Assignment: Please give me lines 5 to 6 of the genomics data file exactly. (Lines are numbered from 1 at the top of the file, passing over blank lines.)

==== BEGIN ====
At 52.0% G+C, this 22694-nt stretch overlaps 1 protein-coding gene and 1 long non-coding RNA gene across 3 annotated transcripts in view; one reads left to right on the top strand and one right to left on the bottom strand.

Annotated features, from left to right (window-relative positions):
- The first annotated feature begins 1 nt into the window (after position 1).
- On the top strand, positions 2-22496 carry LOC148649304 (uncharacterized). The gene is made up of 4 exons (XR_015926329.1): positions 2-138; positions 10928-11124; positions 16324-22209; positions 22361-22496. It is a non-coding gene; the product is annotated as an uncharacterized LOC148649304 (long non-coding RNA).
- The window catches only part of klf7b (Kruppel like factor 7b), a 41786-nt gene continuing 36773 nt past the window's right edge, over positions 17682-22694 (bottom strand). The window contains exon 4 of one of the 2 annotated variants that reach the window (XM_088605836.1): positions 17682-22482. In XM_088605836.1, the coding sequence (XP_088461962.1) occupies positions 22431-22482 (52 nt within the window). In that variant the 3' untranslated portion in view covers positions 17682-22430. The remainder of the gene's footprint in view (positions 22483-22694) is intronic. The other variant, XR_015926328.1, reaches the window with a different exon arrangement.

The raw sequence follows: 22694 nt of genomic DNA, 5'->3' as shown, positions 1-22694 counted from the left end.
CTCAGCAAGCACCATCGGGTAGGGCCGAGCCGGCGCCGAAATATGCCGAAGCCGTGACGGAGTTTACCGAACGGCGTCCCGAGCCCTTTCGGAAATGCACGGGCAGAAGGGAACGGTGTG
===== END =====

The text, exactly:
- The window catches only part of klf7b (Kruppel like factor 7b), a 41786-nt gene continuing 36773 nt past the window's right edge, over positions 17682-22694 (bottom strand). The window contains exon 4 of one of the 2 annotated variants that reach the window (XM_088605836.1): positions 17682-22482. In XM_088605836.1, the coding sequence (XP_088461962.1) occupies positions 22431-22482 (52 nt within the window). In that variant the 3' untranslated portion in view covers positions 17682-22430. The remainder of the gene's footprint in view (positions 22483-22694) is intronic. The other variant, XR_015926328.1, reaches the window with a different exon arrangement.

The raw sequence follows: 22694 nt of genomic DNA, 5'->3' as shown, positions 1-22694 counted from the left end.